It’s easy to be a confident driver on a nice sealed road with not much traffic.
But what about when the conditions suddenly change?
When the road is clear, the sun is out and your feeling alert, it’s easy to make assertive decisions while driving. When the weather shifts or the road suddenly is congested, people become less confident and tend to make rash decisions because they’re stressed. We took a look at the most common conditions where drivers seem to get into trouble.
Fog is usually settling as people hit the roads in the morning to head to work, so you have a combination of people needing to be somewhere and lower than usual visibility.
The biggest mistake drivers’ make is to leave their lights off because they can see far enough in front of them, and continue with their usual morning commute. Or they’ll blast their high beams and think that it’s fine to do the speed limit because they’re so visible now.
Fog, though, is made up of little water droplets that reflect light, so your vision may be further impaired by using full beam.
The best way to drive in fog is to switch on your low beams, as this may turn on your front fog lamps, travel slightly under the speed limit – leaving a safe distance (the length of two cars if you can) between any vehicles in front of you – and try to limit any sudden lane changes or manoeuvres (e.g. overtaking) unless necessary.
Another tip is to turn on your demister in the car. Because of the increased moisture on the outside of the car, your windscreen is prone to gradually fogging up which will limit your line of sight even more.
When it starts to rain, people tend to get stressed because of the limited visibility and make snap decisions to try and get undercover faster. Especially in a big downpour, when the wipers are working overtime, people are often in a hurry to get indoors.
Drivers are often caught out in the rain and tend to pick up the pace in order to get undercover and get impatient on the road. Like anything done in a rush, it usually leads to mistakes.
It’s important to remember that the surface of the road is fundamentally changed in the wet, so your tyres have less grip; it will take longer to stop and any corrective driving manoeuvres will be more difficult to judge.
Make sure you slow down to below the speed limit if necessary, remembering that your brakes will be working overtime to compensate for the reduced grip.
Turn your lights on, in heavy rain you may need to increase the brightness to high (but not high beam), even if you can see – it’s for other drivers to spot you as well.
Obviously, if it’s flooded, forget it; but if you see a small pool of water on the road, don’t try and get through it at the same speed your travelling along at. Slow down because you don’t know what the road condition is underneath the water, but also because you might start to aquaplane as your tyres lose contact with the surface of the road and you could end up losing control of your vehicle.
Sometimes where you want to go isn’t accessible from a sealed road, so it’s necessary to get off the bitumen and onto the dirt.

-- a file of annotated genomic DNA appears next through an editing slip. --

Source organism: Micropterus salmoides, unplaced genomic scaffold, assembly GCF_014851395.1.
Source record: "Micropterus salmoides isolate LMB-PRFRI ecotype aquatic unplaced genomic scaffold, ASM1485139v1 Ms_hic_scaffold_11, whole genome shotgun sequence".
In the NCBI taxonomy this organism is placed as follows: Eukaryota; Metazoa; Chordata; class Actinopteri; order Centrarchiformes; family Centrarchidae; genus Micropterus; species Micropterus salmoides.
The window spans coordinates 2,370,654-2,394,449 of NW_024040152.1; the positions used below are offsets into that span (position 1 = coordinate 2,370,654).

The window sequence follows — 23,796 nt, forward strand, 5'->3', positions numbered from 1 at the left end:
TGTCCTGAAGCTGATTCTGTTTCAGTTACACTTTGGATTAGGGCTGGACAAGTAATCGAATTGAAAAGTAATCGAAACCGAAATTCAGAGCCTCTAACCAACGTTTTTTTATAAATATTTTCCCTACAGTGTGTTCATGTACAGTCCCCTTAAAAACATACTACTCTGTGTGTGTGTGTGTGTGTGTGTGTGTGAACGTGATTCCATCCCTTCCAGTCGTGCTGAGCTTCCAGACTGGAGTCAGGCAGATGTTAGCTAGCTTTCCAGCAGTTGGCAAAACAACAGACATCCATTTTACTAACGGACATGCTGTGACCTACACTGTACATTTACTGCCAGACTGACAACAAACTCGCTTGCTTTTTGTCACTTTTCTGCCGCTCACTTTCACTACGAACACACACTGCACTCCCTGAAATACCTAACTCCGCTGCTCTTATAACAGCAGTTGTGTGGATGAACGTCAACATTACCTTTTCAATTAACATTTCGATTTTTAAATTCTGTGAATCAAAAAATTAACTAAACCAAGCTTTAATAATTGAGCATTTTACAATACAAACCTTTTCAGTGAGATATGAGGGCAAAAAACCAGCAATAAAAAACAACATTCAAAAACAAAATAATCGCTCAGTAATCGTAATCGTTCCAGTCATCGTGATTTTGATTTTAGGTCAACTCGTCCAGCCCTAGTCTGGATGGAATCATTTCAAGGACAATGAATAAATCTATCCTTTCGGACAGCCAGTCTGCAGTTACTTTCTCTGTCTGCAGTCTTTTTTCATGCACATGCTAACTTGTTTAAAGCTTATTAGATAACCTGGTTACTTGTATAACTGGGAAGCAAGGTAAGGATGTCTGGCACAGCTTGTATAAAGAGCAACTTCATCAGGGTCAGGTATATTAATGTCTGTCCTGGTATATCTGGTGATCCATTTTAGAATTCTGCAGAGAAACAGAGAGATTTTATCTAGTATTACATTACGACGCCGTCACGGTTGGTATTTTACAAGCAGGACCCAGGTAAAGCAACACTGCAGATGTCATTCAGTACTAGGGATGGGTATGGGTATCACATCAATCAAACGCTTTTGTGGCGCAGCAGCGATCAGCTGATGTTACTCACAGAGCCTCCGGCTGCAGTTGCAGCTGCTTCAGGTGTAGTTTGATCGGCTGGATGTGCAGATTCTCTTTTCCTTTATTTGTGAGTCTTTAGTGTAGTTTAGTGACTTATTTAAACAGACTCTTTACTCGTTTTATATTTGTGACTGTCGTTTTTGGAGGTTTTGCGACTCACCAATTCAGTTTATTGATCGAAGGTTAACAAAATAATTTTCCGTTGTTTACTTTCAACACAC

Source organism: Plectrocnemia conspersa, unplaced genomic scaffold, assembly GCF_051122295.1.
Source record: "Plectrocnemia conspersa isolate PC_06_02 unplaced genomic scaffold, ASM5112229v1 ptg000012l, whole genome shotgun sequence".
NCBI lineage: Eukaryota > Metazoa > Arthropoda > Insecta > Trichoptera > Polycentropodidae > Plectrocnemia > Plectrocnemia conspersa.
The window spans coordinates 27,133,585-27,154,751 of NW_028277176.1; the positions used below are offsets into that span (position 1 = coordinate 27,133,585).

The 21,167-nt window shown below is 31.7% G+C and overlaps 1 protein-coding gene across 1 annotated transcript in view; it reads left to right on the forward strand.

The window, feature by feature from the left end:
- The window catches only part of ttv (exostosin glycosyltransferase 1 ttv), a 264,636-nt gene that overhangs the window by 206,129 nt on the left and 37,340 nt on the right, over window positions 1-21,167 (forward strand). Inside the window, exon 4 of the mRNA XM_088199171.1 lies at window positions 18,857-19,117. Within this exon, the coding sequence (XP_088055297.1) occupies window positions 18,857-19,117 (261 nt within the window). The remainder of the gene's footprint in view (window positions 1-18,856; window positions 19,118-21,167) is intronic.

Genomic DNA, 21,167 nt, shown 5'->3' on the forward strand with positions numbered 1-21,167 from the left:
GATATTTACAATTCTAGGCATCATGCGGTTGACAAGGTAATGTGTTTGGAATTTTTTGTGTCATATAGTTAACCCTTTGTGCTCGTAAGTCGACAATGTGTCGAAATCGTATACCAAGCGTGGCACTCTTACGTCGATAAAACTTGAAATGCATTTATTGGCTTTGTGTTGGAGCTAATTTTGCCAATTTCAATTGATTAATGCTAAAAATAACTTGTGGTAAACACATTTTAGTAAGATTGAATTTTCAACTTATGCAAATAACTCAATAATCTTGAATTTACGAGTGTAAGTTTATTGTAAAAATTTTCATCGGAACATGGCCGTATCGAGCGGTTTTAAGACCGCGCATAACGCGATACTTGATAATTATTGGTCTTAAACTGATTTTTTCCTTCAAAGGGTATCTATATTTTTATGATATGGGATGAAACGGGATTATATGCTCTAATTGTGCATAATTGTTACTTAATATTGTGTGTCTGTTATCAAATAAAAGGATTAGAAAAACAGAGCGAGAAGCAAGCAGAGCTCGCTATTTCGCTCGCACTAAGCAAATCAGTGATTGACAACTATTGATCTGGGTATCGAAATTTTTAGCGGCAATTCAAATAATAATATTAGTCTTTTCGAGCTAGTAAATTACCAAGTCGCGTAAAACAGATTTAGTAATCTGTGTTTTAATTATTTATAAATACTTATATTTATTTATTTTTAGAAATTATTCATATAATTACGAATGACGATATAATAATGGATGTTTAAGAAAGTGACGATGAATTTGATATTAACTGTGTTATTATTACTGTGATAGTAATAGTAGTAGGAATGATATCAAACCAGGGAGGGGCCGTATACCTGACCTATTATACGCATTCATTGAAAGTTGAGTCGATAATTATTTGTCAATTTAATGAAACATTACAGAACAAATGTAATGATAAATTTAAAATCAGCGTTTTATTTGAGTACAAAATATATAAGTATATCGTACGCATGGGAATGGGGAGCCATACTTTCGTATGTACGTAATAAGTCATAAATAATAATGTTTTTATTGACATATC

This presents different challenges, and increased dangers for over-confident drivers.
First, it’s important that your car is capable of taking it off the blacktop. While most well maintained vehicles are able to get onto a dirt track, not all will be particularly suited to making the journey comfortably and reliably. That’s not to say you have to go out and buy the biggest 4X4 truck just for the occasional weekend out to the country, or that you’ll be tackling the roughest off-road tracks in your small hatchback.
Unsealed gravel and dirt roads are harsher on the tyres and suspension; so sporty cars will often suffer if they’re fitted with big rims and firm suspensions. Some will even have a lower ground clearance (as standard, or compared to a ‘regular’ model), which isn’t great news for any sharp bits sticking out of the ground or flying up from the wheels.
A car with high profile tyres (more ‘wheel’ rubber between the road and the rims) will be able to absorb a bit of the vibration, and if your car has a ‘comfort’ setting for the suspension that can help even more. Most passenger cars are set up to absorb bumps and rattles, but some will make it feel a bit more plush than others.
It’s important to keep your car regularly serviced and maintained, because if the car is shaken up while a part or accessory is on its last legs, it could be the last straw that causes it to break – worst case, you could end up stranded on an road in the middle of nowhere then stung for the cost of a tow truck to the nearest service centre if you don’t have roadside assistance.
Make sure your brakes and tyres are in good working order, because stopping distance is increased on unsealed roads. It’s also important to note that just because an unsealed road has less traffic, you shouldn’t floor it. There are speed limits that apply, up to 100km/h in Queensland, but if the track isn’t in the best condition then drive to the appropriate speed limit.
The main takeaway we can give you is to maintain confidence in your driving (but not over-confidence!) and just use common sense like slowing down if you’re not sure what the conditions will be doing to the road up ahead and not pulling any sudden manoeuvres unless it’s an emergency.
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